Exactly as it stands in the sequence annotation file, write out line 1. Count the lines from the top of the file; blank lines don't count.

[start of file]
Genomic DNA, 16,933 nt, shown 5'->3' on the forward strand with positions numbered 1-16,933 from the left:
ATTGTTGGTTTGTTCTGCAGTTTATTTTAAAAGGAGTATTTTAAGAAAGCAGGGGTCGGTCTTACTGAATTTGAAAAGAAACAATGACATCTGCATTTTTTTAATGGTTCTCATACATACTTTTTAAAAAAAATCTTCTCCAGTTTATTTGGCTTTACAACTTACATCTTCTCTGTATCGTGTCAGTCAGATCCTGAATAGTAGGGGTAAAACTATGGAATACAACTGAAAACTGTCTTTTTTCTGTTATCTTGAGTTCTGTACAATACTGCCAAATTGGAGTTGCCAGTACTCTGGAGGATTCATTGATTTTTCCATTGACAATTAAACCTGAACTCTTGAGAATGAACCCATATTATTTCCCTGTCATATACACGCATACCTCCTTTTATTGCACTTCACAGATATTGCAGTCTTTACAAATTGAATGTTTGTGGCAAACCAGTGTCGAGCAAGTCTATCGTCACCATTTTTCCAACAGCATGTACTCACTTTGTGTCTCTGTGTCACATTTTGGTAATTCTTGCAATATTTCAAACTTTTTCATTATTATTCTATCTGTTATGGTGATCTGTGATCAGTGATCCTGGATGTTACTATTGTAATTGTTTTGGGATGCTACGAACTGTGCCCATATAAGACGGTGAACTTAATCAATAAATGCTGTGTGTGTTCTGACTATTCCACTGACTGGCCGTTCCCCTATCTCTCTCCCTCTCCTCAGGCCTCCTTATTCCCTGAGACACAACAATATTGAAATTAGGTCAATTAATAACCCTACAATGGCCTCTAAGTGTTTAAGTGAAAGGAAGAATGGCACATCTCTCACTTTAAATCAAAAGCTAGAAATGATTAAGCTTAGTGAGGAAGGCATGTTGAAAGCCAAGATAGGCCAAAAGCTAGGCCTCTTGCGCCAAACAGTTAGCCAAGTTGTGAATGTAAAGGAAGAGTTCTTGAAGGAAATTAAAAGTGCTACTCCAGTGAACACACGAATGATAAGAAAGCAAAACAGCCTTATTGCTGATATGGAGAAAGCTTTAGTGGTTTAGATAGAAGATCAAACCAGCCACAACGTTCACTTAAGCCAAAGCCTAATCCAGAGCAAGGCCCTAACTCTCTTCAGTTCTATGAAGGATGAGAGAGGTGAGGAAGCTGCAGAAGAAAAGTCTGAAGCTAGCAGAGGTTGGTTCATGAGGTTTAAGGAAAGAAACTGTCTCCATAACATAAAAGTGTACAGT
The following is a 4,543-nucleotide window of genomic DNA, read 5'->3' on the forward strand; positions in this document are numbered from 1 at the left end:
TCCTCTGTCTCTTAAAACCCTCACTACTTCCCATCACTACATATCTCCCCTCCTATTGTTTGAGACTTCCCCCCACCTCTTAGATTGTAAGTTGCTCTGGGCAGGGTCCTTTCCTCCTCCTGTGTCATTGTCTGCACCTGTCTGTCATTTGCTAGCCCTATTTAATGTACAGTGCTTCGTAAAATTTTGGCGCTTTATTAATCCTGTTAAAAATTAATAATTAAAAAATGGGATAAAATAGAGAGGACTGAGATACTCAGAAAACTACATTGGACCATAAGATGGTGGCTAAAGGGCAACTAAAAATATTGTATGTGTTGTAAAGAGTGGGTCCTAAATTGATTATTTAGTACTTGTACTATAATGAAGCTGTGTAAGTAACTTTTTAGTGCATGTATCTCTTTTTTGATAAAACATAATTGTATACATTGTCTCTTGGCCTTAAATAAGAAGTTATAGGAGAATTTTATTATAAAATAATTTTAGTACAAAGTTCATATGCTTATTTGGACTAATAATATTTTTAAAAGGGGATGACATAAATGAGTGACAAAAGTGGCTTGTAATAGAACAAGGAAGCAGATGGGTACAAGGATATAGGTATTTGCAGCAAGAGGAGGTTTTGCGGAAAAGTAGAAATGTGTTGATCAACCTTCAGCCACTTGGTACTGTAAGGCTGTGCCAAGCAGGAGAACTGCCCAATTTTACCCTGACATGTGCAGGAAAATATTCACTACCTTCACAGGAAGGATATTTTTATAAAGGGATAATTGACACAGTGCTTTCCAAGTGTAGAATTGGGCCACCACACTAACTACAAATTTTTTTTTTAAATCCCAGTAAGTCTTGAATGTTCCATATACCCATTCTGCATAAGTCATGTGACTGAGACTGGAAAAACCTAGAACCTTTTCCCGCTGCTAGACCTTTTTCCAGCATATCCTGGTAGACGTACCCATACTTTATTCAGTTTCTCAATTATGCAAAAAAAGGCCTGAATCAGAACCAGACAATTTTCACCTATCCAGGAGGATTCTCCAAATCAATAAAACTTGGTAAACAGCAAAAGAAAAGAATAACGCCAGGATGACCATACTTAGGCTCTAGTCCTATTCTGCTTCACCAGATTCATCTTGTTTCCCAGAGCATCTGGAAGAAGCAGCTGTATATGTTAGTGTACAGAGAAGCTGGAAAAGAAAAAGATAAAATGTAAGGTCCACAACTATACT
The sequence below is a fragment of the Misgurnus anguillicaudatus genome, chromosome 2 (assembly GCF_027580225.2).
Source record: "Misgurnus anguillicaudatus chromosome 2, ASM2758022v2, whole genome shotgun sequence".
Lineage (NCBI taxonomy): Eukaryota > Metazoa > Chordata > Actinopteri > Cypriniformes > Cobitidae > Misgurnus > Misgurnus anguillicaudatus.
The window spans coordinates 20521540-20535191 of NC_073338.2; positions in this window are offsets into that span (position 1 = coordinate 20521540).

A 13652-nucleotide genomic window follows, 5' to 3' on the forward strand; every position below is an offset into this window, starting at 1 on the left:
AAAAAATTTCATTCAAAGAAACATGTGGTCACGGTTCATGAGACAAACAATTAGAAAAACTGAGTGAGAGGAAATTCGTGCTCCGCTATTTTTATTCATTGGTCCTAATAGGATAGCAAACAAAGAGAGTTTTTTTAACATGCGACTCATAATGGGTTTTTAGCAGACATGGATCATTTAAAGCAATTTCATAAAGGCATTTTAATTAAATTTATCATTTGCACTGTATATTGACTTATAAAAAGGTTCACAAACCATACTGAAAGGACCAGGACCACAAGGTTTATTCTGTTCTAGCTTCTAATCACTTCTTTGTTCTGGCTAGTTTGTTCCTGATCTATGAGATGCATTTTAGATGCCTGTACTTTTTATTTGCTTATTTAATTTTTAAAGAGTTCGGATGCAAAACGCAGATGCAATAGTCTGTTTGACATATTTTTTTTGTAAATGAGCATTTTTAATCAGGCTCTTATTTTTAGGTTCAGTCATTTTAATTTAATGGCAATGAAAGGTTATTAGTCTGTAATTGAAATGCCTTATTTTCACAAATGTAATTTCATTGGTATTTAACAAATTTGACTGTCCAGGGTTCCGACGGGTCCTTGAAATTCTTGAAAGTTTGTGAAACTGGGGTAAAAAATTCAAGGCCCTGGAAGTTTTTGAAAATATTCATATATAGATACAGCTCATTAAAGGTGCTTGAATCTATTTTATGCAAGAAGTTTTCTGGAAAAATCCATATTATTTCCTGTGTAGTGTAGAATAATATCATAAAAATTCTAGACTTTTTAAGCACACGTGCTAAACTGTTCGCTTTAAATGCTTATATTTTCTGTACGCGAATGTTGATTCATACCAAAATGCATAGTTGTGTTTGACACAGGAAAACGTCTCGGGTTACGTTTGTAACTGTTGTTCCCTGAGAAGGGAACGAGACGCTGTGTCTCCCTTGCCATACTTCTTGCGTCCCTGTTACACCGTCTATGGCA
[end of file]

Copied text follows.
Genomic DNA, 16,933 nt, shown 5'->3' on the forward strand with positions numbered 1-16,933 from the left: